Our Provost has announced a writing summit to discuss the status of writing on campus. It’s great news when administrator’s place this kind of emphasis on writing. I’m making a concerted effort to not speak with my usual stylistic cynicism. After all, I want good things to happen.
I’m not sure what this summit will be like, but I would make three points if I had the opportunity, probably familiar to folks reading this, even if they may not agree.
- The whole notion that "students can’t write," goes back 26 centuries. You can search the historical record, but you’ll never find a period when the general sentiment was "students write well." This is not a "problem" that can be fixed by changing pedagogy. It has nothing to do with specific teachers or students or institutions. The perception could be altered but only by altering the institutional role of students and writing in a dramatic way.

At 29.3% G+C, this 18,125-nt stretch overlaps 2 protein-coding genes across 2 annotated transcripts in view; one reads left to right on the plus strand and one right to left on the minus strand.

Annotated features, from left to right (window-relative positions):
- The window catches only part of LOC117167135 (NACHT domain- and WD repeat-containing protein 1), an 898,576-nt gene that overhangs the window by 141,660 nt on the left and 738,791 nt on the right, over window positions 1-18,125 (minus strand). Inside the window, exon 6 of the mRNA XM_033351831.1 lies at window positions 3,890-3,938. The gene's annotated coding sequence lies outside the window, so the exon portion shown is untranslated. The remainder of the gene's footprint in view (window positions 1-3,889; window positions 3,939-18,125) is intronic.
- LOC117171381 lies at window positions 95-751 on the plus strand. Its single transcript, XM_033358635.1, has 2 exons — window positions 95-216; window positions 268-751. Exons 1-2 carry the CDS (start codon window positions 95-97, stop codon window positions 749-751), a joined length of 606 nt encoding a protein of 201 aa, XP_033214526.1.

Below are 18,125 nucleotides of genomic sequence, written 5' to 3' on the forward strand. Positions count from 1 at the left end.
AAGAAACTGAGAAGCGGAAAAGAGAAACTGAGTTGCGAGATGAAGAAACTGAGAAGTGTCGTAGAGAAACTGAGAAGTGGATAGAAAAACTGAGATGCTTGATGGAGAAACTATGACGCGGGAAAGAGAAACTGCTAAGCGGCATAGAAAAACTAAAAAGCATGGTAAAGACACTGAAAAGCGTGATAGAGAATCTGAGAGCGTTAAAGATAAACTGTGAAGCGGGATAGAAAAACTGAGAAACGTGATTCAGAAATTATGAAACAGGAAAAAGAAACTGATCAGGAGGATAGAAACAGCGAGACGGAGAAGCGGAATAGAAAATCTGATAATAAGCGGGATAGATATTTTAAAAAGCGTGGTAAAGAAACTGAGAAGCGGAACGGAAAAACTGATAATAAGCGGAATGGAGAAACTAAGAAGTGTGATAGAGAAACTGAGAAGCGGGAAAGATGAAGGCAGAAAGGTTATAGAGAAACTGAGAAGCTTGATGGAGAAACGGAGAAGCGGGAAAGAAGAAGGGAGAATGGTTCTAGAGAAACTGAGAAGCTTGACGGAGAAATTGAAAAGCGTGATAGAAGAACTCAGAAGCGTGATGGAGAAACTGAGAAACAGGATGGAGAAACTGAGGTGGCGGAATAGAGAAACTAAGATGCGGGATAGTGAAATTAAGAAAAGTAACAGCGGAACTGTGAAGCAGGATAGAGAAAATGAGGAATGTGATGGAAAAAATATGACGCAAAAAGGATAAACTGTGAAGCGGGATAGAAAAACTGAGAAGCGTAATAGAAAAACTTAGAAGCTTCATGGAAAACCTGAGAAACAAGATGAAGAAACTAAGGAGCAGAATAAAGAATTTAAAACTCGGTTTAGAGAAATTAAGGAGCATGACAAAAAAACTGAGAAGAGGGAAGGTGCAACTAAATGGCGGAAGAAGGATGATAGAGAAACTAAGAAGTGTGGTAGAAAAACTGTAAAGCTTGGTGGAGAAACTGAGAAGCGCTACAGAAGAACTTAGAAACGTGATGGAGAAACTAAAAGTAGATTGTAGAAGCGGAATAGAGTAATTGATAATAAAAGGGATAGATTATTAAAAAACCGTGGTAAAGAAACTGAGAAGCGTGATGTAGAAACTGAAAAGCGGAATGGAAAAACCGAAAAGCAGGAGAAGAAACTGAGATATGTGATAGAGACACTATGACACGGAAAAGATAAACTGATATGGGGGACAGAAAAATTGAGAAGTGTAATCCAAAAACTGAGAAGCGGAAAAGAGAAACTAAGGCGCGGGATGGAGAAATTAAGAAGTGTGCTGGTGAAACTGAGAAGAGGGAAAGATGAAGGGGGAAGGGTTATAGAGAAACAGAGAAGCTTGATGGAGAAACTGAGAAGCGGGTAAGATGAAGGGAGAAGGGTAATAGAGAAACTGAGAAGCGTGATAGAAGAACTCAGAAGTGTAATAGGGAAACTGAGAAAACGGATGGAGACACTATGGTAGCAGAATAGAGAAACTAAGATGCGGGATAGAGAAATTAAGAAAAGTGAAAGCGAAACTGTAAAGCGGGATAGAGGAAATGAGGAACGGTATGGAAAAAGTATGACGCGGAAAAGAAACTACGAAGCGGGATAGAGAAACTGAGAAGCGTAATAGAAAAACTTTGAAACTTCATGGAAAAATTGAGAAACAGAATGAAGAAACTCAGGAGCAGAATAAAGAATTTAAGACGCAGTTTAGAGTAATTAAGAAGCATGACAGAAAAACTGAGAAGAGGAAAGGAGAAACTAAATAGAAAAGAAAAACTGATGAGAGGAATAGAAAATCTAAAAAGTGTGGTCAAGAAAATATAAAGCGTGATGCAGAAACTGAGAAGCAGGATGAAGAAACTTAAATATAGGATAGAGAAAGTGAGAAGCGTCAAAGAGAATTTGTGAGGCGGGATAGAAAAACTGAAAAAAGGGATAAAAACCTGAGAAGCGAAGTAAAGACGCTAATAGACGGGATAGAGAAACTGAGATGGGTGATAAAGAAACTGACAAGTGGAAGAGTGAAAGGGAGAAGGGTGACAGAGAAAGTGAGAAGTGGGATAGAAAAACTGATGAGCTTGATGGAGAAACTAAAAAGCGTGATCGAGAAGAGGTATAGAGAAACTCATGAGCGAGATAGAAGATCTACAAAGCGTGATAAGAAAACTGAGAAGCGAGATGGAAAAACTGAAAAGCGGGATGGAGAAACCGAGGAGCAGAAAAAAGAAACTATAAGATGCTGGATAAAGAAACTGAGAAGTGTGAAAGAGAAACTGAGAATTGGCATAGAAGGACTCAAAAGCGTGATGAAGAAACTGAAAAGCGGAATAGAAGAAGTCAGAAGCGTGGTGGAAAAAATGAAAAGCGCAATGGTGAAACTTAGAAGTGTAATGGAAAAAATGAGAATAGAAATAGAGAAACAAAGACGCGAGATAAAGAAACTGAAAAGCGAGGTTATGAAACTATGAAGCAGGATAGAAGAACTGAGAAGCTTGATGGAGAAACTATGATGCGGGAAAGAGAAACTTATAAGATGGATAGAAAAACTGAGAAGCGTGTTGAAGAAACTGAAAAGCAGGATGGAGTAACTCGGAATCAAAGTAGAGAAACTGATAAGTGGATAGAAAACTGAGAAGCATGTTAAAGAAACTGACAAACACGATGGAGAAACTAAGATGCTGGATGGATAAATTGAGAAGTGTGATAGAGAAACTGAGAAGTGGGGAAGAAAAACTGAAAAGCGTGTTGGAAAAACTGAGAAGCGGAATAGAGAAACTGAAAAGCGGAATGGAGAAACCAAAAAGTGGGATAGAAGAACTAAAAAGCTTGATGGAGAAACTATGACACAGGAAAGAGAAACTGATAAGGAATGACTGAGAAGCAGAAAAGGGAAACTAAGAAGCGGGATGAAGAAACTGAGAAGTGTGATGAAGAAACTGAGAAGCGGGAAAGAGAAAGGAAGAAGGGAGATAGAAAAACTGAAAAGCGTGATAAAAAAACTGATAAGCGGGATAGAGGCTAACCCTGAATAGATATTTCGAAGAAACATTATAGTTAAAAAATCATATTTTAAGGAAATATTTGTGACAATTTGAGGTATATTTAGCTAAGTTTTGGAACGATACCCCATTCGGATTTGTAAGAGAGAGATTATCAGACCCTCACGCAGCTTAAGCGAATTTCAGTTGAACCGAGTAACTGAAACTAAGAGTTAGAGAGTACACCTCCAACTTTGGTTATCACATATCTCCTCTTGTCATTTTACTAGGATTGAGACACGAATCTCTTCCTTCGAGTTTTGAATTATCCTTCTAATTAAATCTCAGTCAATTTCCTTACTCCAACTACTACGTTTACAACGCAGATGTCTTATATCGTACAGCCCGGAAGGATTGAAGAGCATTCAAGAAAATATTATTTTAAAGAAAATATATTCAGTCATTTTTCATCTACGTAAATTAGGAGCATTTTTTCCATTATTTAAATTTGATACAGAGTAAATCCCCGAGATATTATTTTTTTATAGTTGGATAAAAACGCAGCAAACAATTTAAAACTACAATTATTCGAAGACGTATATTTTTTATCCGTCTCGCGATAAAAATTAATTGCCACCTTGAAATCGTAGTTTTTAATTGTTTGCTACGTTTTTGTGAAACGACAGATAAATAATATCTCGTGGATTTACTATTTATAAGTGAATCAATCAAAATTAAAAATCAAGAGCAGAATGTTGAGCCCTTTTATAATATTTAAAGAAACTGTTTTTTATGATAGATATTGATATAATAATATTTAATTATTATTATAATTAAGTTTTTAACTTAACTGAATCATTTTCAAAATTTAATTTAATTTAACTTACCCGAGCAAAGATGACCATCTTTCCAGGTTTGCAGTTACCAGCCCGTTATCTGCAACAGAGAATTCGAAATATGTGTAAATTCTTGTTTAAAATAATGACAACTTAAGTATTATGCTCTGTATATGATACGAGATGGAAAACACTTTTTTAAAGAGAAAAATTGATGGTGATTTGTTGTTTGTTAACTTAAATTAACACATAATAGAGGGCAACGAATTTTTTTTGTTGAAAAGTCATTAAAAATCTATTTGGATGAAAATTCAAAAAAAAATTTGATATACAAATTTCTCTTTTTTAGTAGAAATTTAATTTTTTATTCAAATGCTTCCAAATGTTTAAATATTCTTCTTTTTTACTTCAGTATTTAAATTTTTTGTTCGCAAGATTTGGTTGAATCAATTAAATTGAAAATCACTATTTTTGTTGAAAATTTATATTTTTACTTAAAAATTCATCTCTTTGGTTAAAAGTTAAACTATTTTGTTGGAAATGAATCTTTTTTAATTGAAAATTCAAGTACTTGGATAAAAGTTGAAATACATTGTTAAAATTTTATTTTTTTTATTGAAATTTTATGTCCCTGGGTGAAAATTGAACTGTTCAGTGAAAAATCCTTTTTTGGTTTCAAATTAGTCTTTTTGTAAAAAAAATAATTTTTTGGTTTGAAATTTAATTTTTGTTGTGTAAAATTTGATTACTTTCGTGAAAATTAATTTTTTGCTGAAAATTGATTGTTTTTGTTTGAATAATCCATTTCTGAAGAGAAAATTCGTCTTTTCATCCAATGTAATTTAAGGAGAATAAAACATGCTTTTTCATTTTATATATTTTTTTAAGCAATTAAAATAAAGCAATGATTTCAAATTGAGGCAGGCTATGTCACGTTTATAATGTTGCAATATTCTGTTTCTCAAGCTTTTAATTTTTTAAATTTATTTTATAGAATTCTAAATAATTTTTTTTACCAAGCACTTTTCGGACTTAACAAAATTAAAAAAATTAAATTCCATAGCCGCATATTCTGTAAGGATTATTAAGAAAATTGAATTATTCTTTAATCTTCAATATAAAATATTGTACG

- That said, students–like all of us–can improve their writing, and we can offer better writing instruction. How? Well, let me ask this question: if you wanted to improve students understanding of chemistry, how would you do it? Obviously, you would require them to take more chemistry classes and hire chemists to teach them. You wouldn’t expect faculty in English or Psychology or Communications or Education or wherever to teach chemistry. We might know something about chemistry, but we’ll never have a disciplianry understanding of it. If you want students to become better writers then obviously you hire faculty with training in rhetoric/composition/professional writing.
- The "nature" (by which I mean the technology) of writing is changing. Higher education is general is lagging behind other cultural and professional spaces in adapting, but sooner or later (sooner rather than later) something will have to happen. The built-in intellectual conservatism of the tenure system is a severe challenge here. These challenges can be overcome, as I discuss here often, but doing so will require a great deal of adminstrative support.
Anyway, I’m sure others will have things to say. I’m really more interested in how this summit will play out than getting a chance to speak my mind.